The Marriage Mentor Guide


We all need good examples for the roles we play in life: as a parent, in the workplace, and in our marriages. But today’s young married couples are likely to have grown up with divorced or single parents. A full half of today’s young adults may have missed out on the opportunity to learn what a good marriage looks like and how it works on a daily basis. just by observation The remedy? Finding a set of marriage mentors who can fill the void.

Why You Need a Marriage Mentor:

  • So you don’t have to learn everything yourself—the hard way. Benefitting from the experience of an older, wiser couple who have already survived the season of life you are currently in with their marriage intact is just smart.
  • So you have a sounding board when you’re upset. Marriage is hard, and there are times that you’ll need to vent a little. Doing this with your own parents isn’t wise because they may become protective of you and angry with your spouse if they think he’s wrong. Your marriage mentor will be a more objective, less emotionally invested third party, and can see your situation clearly enough to coach you through it without creating tension throughout the extended family.
  • So you can see down the road. We sometimes get a little near-sighted in life, only able to see where we are today and what’s going on right now. A marriage mentor who is in another season of life can keep our focus forward and help us remember what the long-range goals are, and what not to sweat.

What to Look for in a Marriage Mentor:

  • Shared values. Your marriage mentors should share your faith and view of the marriage covenant and encourage you to keep to the values you hold most dear, even when it’s hard.
  • Marriage success. It may seem obvious, but we’ll say it just in case: your marriage mentors should be another couple who are happily married and have a great relationship. Not perfect (nothing is), but solid.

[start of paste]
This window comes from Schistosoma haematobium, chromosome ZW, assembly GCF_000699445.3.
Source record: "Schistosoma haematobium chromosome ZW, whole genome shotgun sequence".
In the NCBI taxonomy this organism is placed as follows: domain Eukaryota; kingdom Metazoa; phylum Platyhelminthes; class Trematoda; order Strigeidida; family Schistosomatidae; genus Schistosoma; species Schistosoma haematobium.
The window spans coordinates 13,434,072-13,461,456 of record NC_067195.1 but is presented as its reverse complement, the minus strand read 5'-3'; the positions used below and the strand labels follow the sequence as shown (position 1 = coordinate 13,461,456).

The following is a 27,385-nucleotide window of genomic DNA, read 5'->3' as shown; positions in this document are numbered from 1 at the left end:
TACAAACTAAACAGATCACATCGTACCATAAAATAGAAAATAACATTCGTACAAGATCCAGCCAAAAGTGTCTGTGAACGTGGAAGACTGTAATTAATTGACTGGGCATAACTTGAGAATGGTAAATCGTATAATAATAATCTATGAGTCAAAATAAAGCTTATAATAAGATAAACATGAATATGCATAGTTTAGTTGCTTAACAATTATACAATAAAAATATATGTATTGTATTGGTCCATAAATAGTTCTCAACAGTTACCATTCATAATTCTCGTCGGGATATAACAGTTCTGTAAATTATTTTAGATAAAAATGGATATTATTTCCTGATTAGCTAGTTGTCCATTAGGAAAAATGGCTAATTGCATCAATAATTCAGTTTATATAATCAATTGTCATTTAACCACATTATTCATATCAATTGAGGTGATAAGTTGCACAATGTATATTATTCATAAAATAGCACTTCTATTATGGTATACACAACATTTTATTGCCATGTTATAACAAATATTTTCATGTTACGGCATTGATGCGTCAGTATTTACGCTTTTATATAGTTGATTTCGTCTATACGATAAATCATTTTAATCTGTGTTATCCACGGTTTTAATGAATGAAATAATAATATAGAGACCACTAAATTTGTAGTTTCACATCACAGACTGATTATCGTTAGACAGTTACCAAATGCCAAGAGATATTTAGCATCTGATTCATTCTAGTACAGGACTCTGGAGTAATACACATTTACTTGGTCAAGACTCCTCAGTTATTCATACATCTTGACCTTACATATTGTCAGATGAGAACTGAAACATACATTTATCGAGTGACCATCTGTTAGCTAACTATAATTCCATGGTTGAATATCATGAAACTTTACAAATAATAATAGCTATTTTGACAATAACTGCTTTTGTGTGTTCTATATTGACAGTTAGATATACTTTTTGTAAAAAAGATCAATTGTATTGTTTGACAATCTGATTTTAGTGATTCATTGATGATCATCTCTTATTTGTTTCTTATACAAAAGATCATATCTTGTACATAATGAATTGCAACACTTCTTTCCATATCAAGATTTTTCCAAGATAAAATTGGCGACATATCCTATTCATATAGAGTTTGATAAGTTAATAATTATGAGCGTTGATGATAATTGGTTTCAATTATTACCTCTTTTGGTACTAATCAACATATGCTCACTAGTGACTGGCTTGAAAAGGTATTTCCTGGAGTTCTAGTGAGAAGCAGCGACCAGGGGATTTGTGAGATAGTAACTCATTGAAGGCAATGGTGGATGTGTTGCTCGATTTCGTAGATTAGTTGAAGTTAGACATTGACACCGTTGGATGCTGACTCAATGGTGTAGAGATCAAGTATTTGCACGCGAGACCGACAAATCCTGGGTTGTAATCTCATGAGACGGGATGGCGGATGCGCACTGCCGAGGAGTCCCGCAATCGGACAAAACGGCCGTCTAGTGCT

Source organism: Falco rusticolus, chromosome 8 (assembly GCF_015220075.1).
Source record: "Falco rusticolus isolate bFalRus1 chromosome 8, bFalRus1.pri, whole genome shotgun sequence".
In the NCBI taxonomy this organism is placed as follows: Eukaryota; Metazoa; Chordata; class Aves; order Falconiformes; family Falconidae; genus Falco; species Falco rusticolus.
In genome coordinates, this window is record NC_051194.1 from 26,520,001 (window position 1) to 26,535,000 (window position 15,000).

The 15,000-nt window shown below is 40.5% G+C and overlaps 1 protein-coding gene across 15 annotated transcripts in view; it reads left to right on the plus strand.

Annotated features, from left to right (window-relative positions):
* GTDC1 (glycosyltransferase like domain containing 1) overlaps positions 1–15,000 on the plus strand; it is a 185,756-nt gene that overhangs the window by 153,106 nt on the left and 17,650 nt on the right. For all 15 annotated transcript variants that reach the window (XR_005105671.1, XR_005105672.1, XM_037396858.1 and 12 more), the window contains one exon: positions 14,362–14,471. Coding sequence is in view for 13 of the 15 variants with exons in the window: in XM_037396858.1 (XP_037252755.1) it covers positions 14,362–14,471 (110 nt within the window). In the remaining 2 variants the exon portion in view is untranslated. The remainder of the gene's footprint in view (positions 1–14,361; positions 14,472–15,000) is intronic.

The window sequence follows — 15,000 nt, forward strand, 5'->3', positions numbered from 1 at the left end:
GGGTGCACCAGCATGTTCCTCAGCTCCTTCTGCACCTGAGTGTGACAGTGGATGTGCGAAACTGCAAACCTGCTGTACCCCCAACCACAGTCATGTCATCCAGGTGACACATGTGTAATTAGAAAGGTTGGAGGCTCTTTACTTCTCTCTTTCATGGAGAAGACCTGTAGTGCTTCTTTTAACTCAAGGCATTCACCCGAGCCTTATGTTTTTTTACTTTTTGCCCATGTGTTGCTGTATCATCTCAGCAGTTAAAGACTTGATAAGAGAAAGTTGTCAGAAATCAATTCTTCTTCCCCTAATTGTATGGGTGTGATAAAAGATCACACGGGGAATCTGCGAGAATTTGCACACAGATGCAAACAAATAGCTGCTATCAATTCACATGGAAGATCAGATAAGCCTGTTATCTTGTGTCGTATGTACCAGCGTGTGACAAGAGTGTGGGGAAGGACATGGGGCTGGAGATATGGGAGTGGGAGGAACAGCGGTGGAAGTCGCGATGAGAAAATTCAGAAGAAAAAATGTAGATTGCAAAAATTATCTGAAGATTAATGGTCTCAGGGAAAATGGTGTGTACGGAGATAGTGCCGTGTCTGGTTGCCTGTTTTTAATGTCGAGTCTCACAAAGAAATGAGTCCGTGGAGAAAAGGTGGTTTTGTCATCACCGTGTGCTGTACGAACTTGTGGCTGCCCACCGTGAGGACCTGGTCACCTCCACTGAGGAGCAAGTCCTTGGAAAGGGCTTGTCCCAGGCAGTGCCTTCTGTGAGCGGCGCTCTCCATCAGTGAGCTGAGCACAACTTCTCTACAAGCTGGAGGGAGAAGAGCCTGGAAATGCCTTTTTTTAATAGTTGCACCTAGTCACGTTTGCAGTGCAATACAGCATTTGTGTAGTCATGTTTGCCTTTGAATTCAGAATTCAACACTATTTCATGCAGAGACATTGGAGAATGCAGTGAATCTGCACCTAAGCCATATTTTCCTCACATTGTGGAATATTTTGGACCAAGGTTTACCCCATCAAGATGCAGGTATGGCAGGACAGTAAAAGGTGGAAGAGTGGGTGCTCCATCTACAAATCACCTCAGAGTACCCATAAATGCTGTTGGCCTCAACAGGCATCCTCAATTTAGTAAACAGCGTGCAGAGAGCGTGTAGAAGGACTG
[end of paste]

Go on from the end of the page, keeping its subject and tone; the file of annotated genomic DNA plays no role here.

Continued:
• Age and Experience. A couple who have been together for a long time (ideally, at least 10-15 years longer than you), have already survived the season of life you’re currently in and can tell you how they did it, and what they wish they’d known back then.
  • Discretion. You may find yourself sharing sensitive or personal things with your marriage mentor from time to time, and you’ll want to know that those things will be kept in the strictest confidence.
  • Other common factors. Similar career paths and other common factors can help you and your marriage mentors relate to one another.

How to Structure Your Mentoring Relationship:

  • Spend time together. Sounds too obvious, huh? But truly, by simply spending time together on a regular basis (going to dinner together, getting together for coffee) as a foursome will allow them to observe how you interact together (and offer advice when needed), and will allow you to observe how they treat one another. It gives you a chance to ask questions together, like “How did you manage to make time for one another when your kids were small like ours?” or “How did you guys agree on how to manage the family budget and stay on track financially?”
  • Check in wife-to-wife and husband-to-husband. Make an effort to check in regularly with your mentor wife, and your husband with his counterpart. Just a phone call will do the trick. Sometimes you need to be able to discuss things woman to woman in a way that wouldn’t be appropriate when you’re all together.
  • Be transparent. Don’t dump all the dirty laundry of your marriage just for sport, but be as honest as possible (without unnecessarily disparaging or compromising your spouse) about what your challenges are so your mentors can offer targeted advice.

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